John McLarty and NANCY are my 3rd great grandparents. I lknow only that they had a daughter, Eleanor, married to Thomas E. Best, Rev. War Vet from Westmorland Co, PA, In tracing John McLarty, I find Catherine, whom I thnk is John's sister. Now Here in your records is John McLarty married to Nancy Huston. I can believe this is mine, because Eleanor's daugher, Nancy married Richard Hutson.
Do you have the dau, Eleanor Jane Best?
In the book: A Genealogical and Biographical Hiustory of Alleegheny Co, PA Rdited by Dr. Thomas Cushing, page 451, is the following; Archibald Kuhn: farmer, postoffice New Texas, was born near his present farm, Sept. 2, 1805, a son of Archibald and Martha (stotlet) Kuhn. His father was born in the Susquehanna Valley in 1771, came to Plum township with his father and was married here. He was a cavalry soldier at the time of the whiskey rebellion; was a surveyor on the frontier, was justice of the peace from 1809 -1815; a member of the leguislature, and in 1815 refused a second term. HE WAS FATHER OF EIGHT CHILDREN:
Michael, Jacob, Nancy, Archibald, David, Katherine, John Morgan, and William Henry Harrison. The eldest three are deceased. Our subject's great great grandfather was coming emigrants to America from Germany but the vessel they were coming in was taken by a British privateer into the port of Derry, and during there stay there his great grandfather, Adam Kuhn, was born and after a while the emigrant fessel was asllowqed to proceed on its voyage to Americia, and landed at New Holland, now New York. There the family remained until Adam wqsa grown to manhood and was married to a young laddy who shorotly before this time had come from Holland. Her Christian name was Eve, her surname not being known. This couple had three sons, Nicholas, Michael, and Mansfield. After these were grown to manhood,a nd two of them married, he (Adam) came to western Pennsylvania, about 1768, to what is Allegheny County and what is now Patton Township, made an improvement and planted an orchard. After remaining here a few years he moved to what is now West Virginia, where Eve, his wife, was killed by the Indians, and where he remained the rest of his life. His grandfather, Michael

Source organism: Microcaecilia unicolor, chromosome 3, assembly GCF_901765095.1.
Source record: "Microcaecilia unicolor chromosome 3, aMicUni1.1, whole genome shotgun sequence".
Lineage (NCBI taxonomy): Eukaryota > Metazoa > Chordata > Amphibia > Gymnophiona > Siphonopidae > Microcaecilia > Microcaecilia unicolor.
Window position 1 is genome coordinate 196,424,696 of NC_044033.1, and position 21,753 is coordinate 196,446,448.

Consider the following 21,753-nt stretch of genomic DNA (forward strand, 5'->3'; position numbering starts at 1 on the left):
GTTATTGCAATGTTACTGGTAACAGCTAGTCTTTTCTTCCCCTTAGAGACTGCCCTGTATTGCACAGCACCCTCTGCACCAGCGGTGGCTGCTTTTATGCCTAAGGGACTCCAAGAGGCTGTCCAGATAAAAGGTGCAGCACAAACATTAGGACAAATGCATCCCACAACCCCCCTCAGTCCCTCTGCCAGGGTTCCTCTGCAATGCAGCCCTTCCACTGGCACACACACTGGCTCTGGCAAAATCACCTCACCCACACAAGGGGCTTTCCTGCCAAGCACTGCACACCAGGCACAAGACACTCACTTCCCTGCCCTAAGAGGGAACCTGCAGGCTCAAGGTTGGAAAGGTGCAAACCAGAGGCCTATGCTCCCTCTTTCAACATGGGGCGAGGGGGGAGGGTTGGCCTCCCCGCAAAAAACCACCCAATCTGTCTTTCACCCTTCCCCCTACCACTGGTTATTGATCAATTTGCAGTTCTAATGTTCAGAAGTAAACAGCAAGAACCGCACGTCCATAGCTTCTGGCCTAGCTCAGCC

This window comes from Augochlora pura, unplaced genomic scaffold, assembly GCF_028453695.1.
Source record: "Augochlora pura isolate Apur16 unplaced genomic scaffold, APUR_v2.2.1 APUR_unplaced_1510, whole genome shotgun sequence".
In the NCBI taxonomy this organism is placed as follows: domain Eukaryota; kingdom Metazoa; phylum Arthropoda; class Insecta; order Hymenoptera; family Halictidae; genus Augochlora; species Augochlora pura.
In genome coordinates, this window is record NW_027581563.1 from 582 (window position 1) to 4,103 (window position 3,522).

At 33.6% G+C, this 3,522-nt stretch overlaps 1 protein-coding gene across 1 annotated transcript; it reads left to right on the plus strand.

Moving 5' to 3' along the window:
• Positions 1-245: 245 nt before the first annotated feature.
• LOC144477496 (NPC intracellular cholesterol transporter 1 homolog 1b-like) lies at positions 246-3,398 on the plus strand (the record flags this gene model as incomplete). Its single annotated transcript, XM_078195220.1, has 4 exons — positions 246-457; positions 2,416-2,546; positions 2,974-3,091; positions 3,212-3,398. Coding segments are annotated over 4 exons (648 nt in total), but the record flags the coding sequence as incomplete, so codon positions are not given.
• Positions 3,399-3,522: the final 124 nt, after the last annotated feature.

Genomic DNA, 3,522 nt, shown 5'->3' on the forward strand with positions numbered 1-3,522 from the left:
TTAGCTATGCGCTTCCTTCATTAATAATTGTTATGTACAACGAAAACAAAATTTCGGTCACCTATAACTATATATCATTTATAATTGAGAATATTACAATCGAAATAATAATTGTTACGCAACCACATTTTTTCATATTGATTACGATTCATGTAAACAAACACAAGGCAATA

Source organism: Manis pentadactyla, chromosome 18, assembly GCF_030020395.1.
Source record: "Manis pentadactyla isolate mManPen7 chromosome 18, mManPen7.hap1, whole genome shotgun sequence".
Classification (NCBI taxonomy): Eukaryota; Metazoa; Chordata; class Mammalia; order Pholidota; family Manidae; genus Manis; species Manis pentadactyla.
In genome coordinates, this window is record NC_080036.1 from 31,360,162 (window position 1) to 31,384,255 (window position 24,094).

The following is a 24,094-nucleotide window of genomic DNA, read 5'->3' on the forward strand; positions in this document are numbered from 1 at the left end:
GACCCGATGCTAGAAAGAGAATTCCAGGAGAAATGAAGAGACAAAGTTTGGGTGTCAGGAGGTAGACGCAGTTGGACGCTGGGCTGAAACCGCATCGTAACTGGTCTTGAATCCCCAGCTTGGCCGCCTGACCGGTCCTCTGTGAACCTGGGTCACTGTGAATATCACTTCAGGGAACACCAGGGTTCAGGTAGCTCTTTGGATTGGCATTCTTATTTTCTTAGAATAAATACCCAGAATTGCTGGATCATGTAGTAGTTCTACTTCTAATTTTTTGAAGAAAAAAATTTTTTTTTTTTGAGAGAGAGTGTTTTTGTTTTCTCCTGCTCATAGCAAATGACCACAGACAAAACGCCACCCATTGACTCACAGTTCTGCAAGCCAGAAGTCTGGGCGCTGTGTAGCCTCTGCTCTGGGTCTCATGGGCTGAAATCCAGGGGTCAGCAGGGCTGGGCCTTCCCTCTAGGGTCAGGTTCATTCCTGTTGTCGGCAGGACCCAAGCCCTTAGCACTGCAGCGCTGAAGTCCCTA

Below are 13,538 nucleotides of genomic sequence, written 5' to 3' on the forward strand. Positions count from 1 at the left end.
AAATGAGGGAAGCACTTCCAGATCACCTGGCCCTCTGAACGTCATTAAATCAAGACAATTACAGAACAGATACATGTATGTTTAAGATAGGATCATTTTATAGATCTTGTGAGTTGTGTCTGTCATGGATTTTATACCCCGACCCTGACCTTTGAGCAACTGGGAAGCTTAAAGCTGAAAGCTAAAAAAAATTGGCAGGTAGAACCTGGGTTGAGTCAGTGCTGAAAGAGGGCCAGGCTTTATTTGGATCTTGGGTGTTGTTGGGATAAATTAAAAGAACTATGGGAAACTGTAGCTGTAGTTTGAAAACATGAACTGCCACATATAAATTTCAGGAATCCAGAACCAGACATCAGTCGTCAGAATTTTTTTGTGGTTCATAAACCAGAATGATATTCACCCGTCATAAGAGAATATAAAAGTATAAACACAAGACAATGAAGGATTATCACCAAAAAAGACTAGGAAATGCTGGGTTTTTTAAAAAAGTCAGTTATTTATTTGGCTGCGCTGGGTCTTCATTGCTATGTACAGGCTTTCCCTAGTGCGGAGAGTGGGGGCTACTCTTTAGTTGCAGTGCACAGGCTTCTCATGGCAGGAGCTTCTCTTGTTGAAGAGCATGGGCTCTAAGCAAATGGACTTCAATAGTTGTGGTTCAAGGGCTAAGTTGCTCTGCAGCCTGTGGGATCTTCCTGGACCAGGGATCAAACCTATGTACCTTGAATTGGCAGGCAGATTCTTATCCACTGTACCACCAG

Kuhn, married Catherine McLarty, A Scotch lady, and lived in the Susquehanna valley for a number of years. The Indians being very troublesome there at that time, and being burnt out by them, he moved down the valley and past where Harrisburg now stands,some ten or fifteen miles, and settleld near a stream called Swatasra. Here he remained until about 1782 or 1783, and then came to western Pennsylvania, and located near Ellrod's fording on the Youghiogheny River until 1788. when he came to what is now Plum Township., and bought a farm on which he and his wife lived the rest of their lives. He was by occupation a weaver. He had five sons and three daughters. In faith he was a Prysbyterian and all his children belonged to some branch of the Presbyterian Church. Sam. McMahon now owns the farm which Michael Kuhn owned and where he dieid at the age of 75 years. The subject of this memoir, at the age of 18, began to learn the scythe and sickle making trade, at which he remained five years. Machinery then took the place of hand labor, and he returned home and workekd at rough carpentry work, and later on he built a sawmill, which he operated about 40 yeatrs. He then rented the mill , bult his present home, and has since superintended his farm. He married Nov. 17,1836, Mary Craig King, of Plum township, born in 1812, a daughter of Robert and Nancy (Davidson) King. Mr. Kuhn has seven children living and three deceased. The living are Nancy D> (Mrs. Joseph McCready); Martha S. (Mrs. Logan Stotler); Jacob, Anna ( now Mrs. Austine Dildine); Susan (Mrs. ImmanueAlter); Mary Liosa and David Brainard remain on the place. The deceased are William W. killed in the army; James King, who died aged 32 years; and Robert, who diied in infancy. Mr. and Mrs. Kuhn are members of the Prysbyterian Church. Mr. Kuhn has been supervisor, school director, auditor, and treasurer of the county money. He was the first republican in the township, and was sent to the first republican convention. Hhe and Mrs. Kuhn have celebrated their golden wedding.
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